he has been there," Margaret said desperately. "Let me pass."
"You may go."
"Insolence!" But Margaret hurried on and he could not let her go alone.
"I will go into the drawing-room. Get the carriage up. We mustn't stay here …" She spoke breathlessly.
"You are not frightened of her?" He hardly knew what to think, that Margaret was concealing anything from him was unbelievable, unbearable.
"Frightened? No. But I want to be away from her presence, vicinity. She makes me feel ill…"
Margaret thought the danger was averted, or would be if she could get away without any more explanation. She had obscured the issue. Peter Kennedy would come back and pay all that was asked. Gabriel would never know that it was the second and not the first attempt at blackmailing from which they were suffering. But she underrated his intelligence, he was not at all so easily put off. He got the carriage round and put her in it, enwrapping her with the same care as always. He was very silent, however, as they drove homeward and his expression was inscrutable. She questioned his face but without result, put out her hand and he held it.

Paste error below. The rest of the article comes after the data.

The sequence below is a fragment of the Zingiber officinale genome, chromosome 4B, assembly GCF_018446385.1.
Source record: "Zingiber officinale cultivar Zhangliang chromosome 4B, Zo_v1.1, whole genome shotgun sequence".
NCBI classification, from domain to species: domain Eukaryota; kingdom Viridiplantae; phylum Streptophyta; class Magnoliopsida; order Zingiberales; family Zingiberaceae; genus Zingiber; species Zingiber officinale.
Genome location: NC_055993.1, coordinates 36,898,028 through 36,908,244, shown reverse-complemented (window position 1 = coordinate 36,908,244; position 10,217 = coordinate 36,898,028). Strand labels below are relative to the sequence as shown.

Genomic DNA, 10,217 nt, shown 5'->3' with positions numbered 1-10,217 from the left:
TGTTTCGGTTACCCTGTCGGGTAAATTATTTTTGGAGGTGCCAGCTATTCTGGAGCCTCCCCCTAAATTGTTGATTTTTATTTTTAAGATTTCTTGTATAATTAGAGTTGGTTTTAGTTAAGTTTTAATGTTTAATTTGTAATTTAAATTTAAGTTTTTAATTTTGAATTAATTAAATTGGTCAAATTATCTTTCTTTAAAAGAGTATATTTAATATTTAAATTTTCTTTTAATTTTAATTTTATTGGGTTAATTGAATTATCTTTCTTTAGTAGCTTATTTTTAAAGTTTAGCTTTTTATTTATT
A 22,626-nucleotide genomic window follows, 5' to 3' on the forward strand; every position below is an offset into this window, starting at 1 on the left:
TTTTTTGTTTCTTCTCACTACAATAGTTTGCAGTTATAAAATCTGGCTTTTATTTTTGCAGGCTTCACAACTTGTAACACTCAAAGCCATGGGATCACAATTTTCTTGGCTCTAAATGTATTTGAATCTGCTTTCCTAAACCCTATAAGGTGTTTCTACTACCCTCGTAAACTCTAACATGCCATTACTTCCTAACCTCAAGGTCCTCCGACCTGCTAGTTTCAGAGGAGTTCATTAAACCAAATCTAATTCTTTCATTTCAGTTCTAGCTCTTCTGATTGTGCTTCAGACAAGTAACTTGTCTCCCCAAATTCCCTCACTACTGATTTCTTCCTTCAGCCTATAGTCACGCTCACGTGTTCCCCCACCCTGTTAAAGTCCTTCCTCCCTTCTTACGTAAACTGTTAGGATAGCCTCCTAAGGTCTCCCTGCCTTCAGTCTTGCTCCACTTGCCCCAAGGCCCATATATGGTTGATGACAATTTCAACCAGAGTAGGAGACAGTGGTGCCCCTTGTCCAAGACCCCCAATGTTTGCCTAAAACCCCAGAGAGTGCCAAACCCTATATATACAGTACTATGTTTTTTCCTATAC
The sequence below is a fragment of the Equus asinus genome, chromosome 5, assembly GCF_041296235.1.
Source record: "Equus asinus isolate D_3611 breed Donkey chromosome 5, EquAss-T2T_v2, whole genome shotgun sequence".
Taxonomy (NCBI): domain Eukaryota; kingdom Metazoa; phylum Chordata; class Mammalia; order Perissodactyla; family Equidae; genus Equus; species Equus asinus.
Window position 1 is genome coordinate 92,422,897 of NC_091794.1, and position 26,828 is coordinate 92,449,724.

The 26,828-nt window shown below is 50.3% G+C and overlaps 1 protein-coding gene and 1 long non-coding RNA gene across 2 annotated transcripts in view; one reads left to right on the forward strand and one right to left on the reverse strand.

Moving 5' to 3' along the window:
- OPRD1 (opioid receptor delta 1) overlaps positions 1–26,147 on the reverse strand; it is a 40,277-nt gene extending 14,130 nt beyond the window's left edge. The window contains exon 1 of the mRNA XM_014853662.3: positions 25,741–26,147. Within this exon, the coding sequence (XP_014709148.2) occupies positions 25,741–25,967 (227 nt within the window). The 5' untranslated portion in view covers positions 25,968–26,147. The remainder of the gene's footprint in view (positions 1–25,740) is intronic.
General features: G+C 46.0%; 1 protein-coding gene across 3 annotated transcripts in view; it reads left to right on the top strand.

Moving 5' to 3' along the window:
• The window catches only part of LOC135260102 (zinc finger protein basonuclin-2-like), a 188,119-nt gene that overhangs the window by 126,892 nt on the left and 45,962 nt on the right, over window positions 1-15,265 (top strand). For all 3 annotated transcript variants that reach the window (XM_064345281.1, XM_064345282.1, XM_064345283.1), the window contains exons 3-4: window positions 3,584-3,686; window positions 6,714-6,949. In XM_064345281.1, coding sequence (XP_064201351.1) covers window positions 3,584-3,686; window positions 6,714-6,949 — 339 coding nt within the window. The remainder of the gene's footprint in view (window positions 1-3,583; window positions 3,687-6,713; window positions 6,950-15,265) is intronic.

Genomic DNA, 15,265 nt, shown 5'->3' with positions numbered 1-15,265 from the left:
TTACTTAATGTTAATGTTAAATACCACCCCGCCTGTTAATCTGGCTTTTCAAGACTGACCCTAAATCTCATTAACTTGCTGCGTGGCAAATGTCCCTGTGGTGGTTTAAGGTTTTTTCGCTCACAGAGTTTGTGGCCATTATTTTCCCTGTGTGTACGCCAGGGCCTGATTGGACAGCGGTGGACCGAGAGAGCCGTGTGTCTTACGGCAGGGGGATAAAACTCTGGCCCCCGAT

"We are not still thinking of Mrs. Roope, Gabriel?"